A post-vaccination study by Apollo Hospitals has shown that Covid-19 vaccines protected more than 95% of healthcare workers, while post-vaccination infections (PVI) occurred in only 4.28% with no incidence of severe infection and no deaths.
Apollo Hospitals on Wednesday released the results of a multi-centre study of healthcare workers across India to evaluate the incidence of post-vaccination infections (PVIs). The study that took place over four and a half months, from January 16 to May 30, 2021, and covered 31,621 healthcare workers (HCWs), from 43 units of the Apollo Hospitals group across 24 cities in the country, who had received either both doses or the first dose only of the Covishield and Covaxin Covid vaccines.
Prathap C Reddy, founder chairman, Apollo Hospitals Group said, “This study reiterates the fact that our mainstay against Covid-19 is mass vaccination. Vaccines are not only safe, but they also help prevent severe manifestations of Covid-19 and will help save lives. We should aim, vaccinate 5 million Indians per day consistently. The main conclusions from the study are that post-vaccination infections are usually minor and vaccination helps to prevent severe infection, ICU admissions, and death.”
The results showed that Covid vaccines provided protection in more than 95% of the recipients and that post-vaccination infection (PVI) occurred in only 4.28% (1355 / 31621) of the vaccinated healthcare workers. The finding also showed only 90 cases or 0.28% (90 / 31621) of cases required hospitalisation, with only three cases 0.009% (3/31621) requiring ICU admission. The most important finding of the study was that there were no deaths in case of Covid infection after vaccination.
Dr K Hariprasad, president, hospitals division, Apollo Hospitals Group said, “This is one of the largest cohorts of vaccinated healthcare workers (HCWs) analysed in the country, so far. The HCWs covered various categories including doctors, nursing, paramedical as well as support and administrative staff.”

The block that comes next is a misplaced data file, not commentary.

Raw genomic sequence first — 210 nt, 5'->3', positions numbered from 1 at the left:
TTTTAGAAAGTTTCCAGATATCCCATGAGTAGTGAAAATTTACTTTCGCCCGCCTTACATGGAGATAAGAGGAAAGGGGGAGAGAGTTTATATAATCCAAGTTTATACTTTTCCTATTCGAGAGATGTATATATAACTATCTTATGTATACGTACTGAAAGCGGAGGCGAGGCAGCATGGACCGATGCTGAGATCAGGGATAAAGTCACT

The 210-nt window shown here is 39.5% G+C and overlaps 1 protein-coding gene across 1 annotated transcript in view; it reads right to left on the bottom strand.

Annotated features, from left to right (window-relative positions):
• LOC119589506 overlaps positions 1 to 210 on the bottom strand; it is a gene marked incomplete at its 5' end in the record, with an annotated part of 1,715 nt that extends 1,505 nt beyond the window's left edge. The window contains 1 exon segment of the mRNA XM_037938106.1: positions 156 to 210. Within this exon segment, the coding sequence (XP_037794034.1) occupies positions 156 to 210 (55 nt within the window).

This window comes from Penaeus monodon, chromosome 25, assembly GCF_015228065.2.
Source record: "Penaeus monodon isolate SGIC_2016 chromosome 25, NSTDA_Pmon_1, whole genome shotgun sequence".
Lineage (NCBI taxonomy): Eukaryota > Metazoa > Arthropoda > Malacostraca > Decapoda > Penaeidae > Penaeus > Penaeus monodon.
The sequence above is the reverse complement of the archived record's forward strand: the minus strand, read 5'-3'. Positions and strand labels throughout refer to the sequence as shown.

Covishield was administered to 28,918 HCWs (91.45%), while 2703 (8.55%) received Covaxin. 25,907 or 81.9% HCWs were fully vaccinated, having received both doses of the vaccine, while 5,714 or 18.1% had received only the first dose. Out of the fully vaccinated workers, 1061 or 4.09% reported post-vaccination infections, while 294 or 5.14% of the partly vaccinated workers tested positive.
Raju Vaishya, senior consultant Orthopaedics and joint replacement surgeon and one of the key authors of the study, said, “Of the 90 cases who required hospitalisation, 48 were males and 42 were females with the majority, that is, 83 cases being below 50 years of age. Of the 3 ICU admissions, 2 were males and 1 was female, between the ages of 25 to 39 years, with 2 fully vaccinated and 1 partially vaccinated. The incidence of PVI in those who had been administered Covishield was 4.32% and in those who had received Covaxin was 3.85%. The findings of the study are under consideration for publication in a peer-reviewed medical journal.”